The welfare state is out of date. The principle of 'Free at the point of delivery' must be replaced by 'Paid for at the point of delivery', so that those who can afford to pay for their healthcare and children's education do so in proportion to their earnings. The result, argues Ross Harvey, would be huge savings as market efficiencies are introduced to moribund sectors, without leaving the country's poorest behind.
The NHS should enter into a range of partnerships and agreements and should commission services from private and voluntary providers.
Is it time to move towards Flat Tax? According to Eamonn Butler it is a good time for Scotland to go for it. Though they would need permission from Gordon Brown, it would be a great step for Scotland. He looks at how various countries have proven that having a Flat tax works.
What drives 750,000 people to the point of ruining everyone else's day by striking? PJ Byrne reflects on the "anger deriving from a wounded sense of self-worth" that drives so many people to strike.
NIkhil Arora argues that we need to radically reform that state pension, moving from the current pay-as-you-go model (a Madoff-style ponzi scheme) to a funded system based on personal pension accounts. Basing his proposals on a plan developed for the American Social Security system by the Cato Institute, Arora suggests allowing people to divert their employee National Insurance Contributions into private accounts (surrending their right to a state pension in the process), while employer National Insurance Contributions continue to be paid in order to finance the state pensions of current retirees.
The demand for private education is enormous - and not just from parents of the brightest students. But only a minority can afford it, because they already pay tax towards the state system. It's time to build a new system that supports parents who want the right school for their children's abilities - and needs - so that non-state education becomes accessible to all, says top private school teacher Chris Lambert in this ASI report.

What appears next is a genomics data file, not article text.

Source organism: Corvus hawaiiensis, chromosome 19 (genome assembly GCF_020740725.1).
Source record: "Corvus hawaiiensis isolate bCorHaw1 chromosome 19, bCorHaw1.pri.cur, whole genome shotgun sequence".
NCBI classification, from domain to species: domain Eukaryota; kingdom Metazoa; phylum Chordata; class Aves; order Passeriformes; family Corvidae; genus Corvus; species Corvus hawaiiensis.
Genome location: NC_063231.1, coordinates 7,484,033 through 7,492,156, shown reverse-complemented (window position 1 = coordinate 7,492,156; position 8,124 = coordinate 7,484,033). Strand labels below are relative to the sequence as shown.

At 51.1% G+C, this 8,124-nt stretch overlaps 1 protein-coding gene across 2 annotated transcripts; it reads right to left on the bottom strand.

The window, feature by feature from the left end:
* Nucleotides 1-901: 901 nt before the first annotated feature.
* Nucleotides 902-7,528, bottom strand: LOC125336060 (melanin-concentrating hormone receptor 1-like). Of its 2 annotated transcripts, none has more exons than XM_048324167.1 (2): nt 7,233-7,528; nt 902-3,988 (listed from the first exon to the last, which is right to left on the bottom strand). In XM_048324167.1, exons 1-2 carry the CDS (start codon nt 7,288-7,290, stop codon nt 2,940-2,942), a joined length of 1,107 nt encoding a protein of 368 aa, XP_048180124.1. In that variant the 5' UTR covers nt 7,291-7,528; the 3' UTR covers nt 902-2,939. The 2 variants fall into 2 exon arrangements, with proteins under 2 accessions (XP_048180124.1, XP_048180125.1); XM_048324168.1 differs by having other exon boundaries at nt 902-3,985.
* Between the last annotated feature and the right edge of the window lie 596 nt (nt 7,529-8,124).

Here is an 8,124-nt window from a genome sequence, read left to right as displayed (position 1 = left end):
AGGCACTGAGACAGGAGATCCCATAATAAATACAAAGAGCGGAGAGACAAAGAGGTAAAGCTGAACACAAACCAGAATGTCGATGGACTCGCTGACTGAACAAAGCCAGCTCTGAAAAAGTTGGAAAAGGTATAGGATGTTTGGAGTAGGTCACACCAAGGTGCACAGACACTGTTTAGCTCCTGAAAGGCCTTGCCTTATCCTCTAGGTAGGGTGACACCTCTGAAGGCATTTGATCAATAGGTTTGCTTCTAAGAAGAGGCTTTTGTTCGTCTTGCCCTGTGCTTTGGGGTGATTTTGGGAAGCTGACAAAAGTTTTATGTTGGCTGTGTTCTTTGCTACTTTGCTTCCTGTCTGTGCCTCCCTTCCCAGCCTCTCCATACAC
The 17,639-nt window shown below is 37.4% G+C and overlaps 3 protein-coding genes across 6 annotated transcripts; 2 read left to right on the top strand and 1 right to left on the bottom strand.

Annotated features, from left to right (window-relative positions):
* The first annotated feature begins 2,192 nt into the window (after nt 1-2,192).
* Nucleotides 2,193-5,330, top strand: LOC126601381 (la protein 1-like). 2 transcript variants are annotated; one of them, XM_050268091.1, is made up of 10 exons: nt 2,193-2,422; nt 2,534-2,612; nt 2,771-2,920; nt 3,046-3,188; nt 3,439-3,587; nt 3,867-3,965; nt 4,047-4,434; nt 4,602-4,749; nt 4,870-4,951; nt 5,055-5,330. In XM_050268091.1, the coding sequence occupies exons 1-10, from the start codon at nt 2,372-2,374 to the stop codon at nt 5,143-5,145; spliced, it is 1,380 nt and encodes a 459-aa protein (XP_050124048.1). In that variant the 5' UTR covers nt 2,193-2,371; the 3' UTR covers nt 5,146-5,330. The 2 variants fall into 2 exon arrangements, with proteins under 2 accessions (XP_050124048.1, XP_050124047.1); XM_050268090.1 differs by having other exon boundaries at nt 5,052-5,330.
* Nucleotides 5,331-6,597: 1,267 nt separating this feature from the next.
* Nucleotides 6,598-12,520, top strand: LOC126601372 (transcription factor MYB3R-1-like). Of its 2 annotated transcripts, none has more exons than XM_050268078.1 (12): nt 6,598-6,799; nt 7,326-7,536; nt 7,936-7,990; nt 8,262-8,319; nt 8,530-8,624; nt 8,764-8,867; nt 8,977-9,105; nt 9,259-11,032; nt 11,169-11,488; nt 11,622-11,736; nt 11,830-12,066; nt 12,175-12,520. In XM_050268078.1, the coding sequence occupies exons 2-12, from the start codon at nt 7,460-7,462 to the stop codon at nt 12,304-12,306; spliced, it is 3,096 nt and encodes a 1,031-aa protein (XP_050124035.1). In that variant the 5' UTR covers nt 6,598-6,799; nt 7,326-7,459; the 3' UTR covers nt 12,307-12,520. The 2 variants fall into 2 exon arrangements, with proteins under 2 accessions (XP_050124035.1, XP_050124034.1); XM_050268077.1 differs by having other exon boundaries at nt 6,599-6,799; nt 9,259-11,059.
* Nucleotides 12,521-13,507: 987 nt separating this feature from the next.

This briefing paper, by lawyer and medical practitioner Anthony Barton, argues that both the legal aid and the Conditional Fee Agreement (CFA) systems are flawed in that they give rise to situations which are not economically sustainable or politically acceptable. This paper suggests scrapping civil legal aid in almost all cases, and reforming the CFA system to deter risk-free speculative litigation.
Prominent academics, journalists and politicians highlight the historical contribution of Adam Smith and the role of his ideas in the shaping of modern economic thinking. Includes contributions by Leo Rosten, Professors William Letwin and Edwin G West who speak to The Wealth of Nations and The Theory of Moral Sentiments specifically, Richard Vernier, Russell Lewis, writing about Adam Smith today, Rt Hon Nicholas Ridley, Professor Norman Barry with a piece about the ethics of capitalism, and Dr Jeremy Shearmur.
In this think piece, Karthik Reddy identifies the main problems in the UK aviation industry, particularly the government's regulation of airport slots which creates perverse incentives for airlines to waste these slots rather than sell or share them to use them efficiently. Reddy argues that deregulation of airport slots would reduce the artificial scarcity of these slots as well as other inefficiencies in the system caused by government regulation of aviation.